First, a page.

about us

Our mission is to overcome the increasing problem of antibiotic resistance.

Wouldn't it be wonderful if antibiotic resistance was a thing of the past– not a threat for the future? The solution to the antibiotic resistance problem requires outside the box thinking. Most novel solutions to the antibiotic crisis are not that novel at all: a modification of an existing antibiotic, adding another chemical to augment the activity of an existing antibiotic, or using other existing therapeutic approaches (such as bacteriophage therapy, vaccines, or probiotics).

Aga nanotech is a UK R&D company part owned by Gama Healthcare Ltd .Our mission is to research and develop truly novel ways of overcoming the crisis iof antibiotic resistance. The more antibiotics are used, the more resistance will develop – and we are running out of antibiotics that work…fast! Due to their mode of action (they attack multiple cellular targets), biocides are much less prone to the development of resistance. Historically, biocides have not been a feasible option for systemic therapy, but now, nanotechnology offers the potential to deliver a dose of targeted biocide directly to an infected site. AGA nanotech is researching the development and use of nanoplatforms to deliver highly oxidative biocides directly to infecting bacteria – without causing collateral damage to the patient. So far we have successfully incorporated ‘precursors’ for the active biocides, hydrogen peroxide and peracetic acid, within nanoparticles. That means the biocides are preserved sothey really pack a punch when they get to the site of the infection, and it also reduces the chances of resistance developing.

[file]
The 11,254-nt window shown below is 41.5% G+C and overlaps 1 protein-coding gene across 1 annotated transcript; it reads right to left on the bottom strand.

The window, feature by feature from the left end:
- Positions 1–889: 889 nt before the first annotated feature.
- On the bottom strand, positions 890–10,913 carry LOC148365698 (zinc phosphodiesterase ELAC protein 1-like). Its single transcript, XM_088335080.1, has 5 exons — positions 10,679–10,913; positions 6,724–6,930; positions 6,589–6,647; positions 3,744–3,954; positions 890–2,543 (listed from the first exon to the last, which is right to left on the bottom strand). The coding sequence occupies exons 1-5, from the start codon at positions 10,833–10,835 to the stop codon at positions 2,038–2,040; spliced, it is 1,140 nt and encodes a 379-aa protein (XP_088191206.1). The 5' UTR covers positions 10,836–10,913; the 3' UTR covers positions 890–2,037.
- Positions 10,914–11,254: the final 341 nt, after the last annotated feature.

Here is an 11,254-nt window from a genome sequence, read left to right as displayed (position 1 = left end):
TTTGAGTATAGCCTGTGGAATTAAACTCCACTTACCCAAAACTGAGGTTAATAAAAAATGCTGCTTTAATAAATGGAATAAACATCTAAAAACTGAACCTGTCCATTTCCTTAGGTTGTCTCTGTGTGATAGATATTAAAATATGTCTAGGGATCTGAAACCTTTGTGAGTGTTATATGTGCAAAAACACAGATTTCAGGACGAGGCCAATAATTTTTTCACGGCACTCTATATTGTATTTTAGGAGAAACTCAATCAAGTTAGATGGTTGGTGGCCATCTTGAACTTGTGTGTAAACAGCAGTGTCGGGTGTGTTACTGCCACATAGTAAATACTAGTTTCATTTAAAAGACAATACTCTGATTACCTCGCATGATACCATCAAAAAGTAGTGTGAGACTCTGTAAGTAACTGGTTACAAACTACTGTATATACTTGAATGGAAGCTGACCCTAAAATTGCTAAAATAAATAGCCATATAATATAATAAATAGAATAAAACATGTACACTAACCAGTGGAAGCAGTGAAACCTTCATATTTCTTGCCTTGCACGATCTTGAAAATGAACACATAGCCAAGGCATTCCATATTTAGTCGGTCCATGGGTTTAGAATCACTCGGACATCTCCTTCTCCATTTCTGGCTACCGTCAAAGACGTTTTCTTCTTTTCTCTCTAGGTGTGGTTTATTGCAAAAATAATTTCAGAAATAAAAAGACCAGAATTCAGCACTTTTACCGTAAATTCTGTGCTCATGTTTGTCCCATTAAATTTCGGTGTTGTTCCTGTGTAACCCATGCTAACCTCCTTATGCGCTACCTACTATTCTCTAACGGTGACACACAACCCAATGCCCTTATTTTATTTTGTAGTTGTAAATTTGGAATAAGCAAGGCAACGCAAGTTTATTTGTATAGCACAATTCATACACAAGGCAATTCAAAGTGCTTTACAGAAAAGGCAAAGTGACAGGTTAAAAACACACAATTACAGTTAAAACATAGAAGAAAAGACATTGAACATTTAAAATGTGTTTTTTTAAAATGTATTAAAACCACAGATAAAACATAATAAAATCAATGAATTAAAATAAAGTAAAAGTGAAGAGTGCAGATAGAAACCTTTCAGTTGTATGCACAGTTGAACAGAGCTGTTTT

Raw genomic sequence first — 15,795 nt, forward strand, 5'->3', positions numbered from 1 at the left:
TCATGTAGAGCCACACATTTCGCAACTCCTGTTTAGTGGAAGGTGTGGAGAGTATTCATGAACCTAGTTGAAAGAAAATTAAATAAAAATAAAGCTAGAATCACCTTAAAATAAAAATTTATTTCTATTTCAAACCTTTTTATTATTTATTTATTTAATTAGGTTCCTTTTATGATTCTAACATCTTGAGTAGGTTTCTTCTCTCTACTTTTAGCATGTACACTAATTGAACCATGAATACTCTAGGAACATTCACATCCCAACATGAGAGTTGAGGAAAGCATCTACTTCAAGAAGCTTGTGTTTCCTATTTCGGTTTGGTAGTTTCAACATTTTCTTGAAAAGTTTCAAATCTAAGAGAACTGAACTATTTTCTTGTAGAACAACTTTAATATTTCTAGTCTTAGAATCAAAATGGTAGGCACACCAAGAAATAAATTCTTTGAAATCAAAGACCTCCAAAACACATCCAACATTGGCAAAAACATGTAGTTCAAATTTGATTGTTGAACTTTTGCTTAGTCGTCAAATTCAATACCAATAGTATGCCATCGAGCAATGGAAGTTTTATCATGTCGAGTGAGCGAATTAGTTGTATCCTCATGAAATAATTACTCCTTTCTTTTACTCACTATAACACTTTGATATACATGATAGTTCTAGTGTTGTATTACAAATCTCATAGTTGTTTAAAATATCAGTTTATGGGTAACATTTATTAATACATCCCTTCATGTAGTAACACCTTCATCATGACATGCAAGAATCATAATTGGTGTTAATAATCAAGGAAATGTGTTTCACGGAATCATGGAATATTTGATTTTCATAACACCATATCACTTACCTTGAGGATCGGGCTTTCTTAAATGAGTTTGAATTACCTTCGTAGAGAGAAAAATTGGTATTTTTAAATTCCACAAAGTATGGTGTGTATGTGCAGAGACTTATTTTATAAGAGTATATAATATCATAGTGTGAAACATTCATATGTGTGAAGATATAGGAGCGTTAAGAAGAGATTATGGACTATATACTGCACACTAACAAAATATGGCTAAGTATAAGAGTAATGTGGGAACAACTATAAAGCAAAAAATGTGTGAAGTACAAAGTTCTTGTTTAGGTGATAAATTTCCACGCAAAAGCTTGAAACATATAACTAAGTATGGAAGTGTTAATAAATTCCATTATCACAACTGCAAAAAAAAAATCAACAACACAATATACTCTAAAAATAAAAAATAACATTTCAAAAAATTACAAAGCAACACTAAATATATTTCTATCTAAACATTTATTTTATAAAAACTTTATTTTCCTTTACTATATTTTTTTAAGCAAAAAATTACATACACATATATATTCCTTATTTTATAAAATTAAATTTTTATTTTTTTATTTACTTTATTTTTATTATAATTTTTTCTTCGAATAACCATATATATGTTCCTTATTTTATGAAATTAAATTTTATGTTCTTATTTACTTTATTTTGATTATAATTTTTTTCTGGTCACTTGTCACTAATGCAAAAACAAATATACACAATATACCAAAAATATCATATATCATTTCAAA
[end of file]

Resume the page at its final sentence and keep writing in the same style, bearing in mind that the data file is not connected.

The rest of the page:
Initial laboratory testing of this new approach to treating infections is highly promising (patents are pending). Now, we are seeking further investments to progress to the next phase of testing, which will include clinical trials.

Aga nanotech can see an exciting future in developing technology for treating infections in humans and animals; providing treatment options in place of antibiotics, and reducing further development of antibiotic resistance.